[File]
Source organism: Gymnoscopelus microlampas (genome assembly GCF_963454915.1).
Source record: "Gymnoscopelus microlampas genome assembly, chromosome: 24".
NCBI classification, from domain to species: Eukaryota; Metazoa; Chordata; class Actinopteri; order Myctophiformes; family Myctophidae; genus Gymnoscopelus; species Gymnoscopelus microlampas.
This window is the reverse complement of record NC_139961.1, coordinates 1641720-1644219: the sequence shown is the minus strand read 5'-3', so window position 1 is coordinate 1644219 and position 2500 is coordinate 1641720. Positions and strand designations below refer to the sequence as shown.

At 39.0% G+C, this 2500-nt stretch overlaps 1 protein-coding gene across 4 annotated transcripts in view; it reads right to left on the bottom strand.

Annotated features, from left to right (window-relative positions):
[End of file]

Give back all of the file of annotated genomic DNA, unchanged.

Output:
Source organism: Gymnoscopelus microlampas (genome assembly GCF_963454915.1).
Source record: "Gymnoscopelus microlampas genome assembly, chromosome: 24".
NCBI classification, from domain to species: Eukaryota; Metazoa; Chordata; class Actinopteri; order Myctophiformes; family Myctophidae; genus Gymnoscopelus; species Gymnoscopelus microlampas.
This window is the reverse complement of record NC_139961.1, coordinates 1641720-1644219: the sequence shown is the minus strand read 5'-3', so window position 1 is coordinate 1644219 and position 2500 is coordinate 1641720. Positions and strand designations below refer to the sequence as shown.

At 39.0% G+C, this 2500-nt stretch overlaps 1 protein-coding gene across 4 annotated transcripts in view; it reads right to left on the bottom strand.

Annotated features, from left to right (window-relative positions):